In addition, many communities have coordinated Sexual Assault Response Teams (SARTs), also known as Multidisciplinary Teams (MDTs), which are interdisciplinary teams consisting of law enforcement, sexual assault forensic examiners (SAFEs), advocates, prosecutors and other allied professionals including community corrections that work together to support a positive criminal justice response to sexual violence. If a SART exists in your area, consider reaching out to join their team or participate in training provided by the program.
Prison Rape Elimination Act (PREA)
Some individuals on your caseload may have been victims of sexual harassment, sexual misconduct, or sexual assault. For some of them this may have happened prior to their justice involvement. For others their victimization may have occurred while they were in custody. This will add complexity to your efforts to supervise them, as they may not have received any services to address their victimization. It is important that you gain at least a general understanding of the neurobiology of trauma so that you can be alert to signs and symptoms, and equally important that you know who/where to refer them to for victim support services. Additionally, you may be the first person they disclose to and therefore you may have an obligation under thePrison Rape Elimination Act (PREA) to report this disclosure. For more information on PREA click here.
- Familiarize yourself with the services available in your jurisdiction.
- Consider when working with rape/sexual assault victims that confidentiality is key. Information should be kept in a secure location and not left on a desk in view of the supervisee.
- Link victims with community-based sexual assault organizations.
- Familiarize yourself with your local Sexual Assault Response Team (SART) if one exists.
- Consider, with victim’s agreement, inviting community-based sexual assault organizations to victim safety planning meetings.
Stalking is different from other forms of violence in that it can include behaviors which may appear unthreatening to others, but which incite fear in a victim due to the context in which the behavior occurs. Stalking isn’t always physical; it can be primarily psychological and include control, intimidation, and humiliation.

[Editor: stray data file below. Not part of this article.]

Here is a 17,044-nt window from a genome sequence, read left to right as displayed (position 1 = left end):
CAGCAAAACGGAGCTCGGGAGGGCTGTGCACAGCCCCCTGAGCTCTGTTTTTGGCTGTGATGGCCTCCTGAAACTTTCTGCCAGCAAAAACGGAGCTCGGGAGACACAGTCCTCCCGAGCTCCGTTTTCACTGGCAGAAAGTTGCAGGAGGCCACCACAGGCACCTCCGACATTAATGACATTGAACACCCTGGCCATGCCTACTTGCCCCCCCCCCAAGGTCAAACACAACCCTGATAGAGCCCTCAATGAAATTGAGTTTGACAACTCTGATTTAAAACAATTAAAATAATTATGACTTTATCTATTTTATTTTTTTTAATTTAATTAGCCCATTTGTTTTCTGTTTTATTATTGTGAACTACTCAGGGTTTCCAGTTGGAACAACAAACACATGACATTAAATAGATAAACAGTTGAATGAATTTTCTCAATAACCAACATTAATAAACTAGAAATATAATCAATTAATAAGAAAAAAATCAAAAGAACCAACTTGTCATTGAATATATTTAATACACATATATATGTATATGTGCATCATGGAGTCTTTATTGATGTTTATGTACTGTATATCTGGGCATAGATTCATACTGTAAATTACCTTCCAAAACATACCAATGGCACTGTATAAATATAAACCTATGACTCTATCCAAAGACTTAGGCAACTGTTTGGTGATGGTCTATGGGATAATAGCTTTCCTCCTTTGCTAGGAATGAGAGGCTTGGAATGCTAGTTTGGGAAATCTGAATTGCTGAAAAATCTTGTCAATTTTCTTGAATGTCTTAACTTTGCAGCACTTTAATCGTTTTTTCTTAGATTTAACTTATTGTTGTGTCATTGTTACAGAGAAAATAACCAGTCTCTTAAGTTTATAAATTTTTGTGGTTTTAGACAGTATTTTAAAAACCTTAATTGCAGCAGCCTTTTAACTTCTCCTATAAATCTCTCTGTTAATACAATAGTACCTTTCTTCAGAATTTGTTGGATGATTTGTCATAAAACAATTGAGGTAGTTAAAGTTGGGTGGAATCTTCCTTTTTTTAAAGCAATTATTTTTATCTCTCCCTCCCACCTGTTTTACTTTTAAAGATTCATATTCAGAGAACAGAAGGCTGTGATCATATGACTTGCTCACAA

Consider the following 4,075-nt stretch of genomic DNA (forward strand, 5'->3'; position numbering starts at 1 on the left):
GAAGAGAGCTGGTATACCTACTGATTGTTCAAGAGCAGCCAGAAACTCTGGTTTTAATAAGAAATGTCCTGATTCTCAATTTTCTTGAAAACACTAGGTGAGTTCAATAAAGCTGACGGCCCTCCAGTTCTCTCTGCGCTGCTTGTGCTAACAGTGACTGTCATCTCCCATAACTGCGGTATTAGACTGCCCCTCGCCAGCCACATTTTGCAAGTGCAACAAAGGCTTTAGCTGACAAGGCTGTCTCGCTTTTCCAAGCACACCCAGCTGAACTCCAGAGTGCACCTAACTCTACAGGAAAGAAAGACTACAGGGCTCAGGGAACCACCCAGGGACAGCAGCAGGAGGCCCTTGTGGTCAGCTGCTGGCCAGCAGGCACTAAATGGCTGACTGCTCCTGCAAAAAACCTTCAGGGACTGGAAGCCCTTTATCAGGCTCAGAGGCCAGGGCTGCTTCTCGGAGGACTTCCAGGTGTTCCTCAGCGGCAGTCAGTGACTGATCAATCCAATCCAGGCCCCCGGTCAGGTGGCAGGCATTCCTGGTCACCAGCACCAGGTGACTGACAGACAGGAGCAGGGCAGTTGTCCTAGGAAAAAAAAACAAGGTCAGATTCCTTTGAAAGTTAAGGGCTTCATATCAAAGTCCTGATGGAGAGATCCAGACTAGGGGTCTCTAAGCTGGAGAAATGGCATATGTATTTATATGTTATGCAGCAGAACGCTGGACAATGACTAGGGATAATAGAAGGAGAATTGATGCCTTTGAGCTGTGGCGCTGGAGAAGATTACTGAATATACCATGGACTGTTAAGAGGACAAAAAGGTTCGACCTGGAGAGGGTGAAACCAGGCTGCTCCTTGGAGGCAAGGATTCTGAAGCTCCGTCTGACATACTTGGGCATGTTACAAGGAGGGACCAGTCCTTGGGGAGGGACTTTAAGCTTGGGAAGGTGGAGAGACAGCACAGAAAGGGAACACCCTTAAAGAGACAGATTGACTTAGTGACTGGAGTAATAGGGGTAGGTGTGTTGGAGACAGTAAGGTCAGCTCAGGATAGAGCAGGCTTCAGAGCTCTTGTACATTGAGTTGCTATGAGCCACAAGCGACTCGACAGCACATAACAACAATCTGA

It’s important to understand the impact of stalking on victims. In a national survey of stalking victims:
- 46 percent of victims were afraid of not knowing what would happen next.
- 1 in 8 employed victims lost time from work, and more than half lost 5 days or more.
- 22 percent of victims changed their day-to-day activities.
Stalking is an obsessive behavior and often not deterred by incarceration. Many jurisdictions have achieved successful results with approaches that include regular contact with victims and reduced caseloads for probation/parole officers undertaking the high-level of supervision necessary for individuals who committed stalking offenses.
Victims may be hesitant to communicate due to fear or anxiety. Using an advocacy group contact or other third party may be necessary. Many victims adjust their schedules and lives as a result of stalking: changing routines, jobs, even identities as a result of their experiences.
- Consider that stalking victims may need a variety of services, including counseling, housing assistance, and mental health services.
- Maintain frequent communication with the victim and solicit victim input.
- Encourage the victim to report anything out of the ordinary, even if it is something they can’t prove or that may seem insignificant to others.
- Maintain strict confidentiality, as the utmost importance for victim safety and peace of mind.
- Recommend that the victim develop a safety plan – there are advocacy groups that can assist the victim in this process.
- Provide as much information as is legally possible as to the status of the person under supervision, applicable provisions of release, and how the victim can and should respond in the case of a violation.
The loss of a loved one through an act of homicide is one of the most traumatic events that can happen to someone. It can deeply impact the emotional, physical, spiritual, and financial wellbeing of surviving friends and family members.These survivors are generally referred to as “co-victims” of the homicide, due to the devastating impact the crime has on their lives.  Homicide is sudden, violent, and often deliberate. It robs the co-victims of any time or opportunity to say goodbye to their loved ones. They are often left with questions that can never be answered. What happened to their loved one? Why did this happen? What could they have done to prevent it? Were they in pain? Co-victims experience a complex range of reactions to the homicide, including shock, disbelief, anger, anxiety, depression, and traumatic grief which can intensify over time, especially if they do not get support in working through the grief. For example, parents of murdered children are twice as likely to develop Post-Traumatic Stress Disorder (PTSD) than parents of children who die accidentally.  No amount of justice, restitution, compensation, or regret can ever bring the loved one back.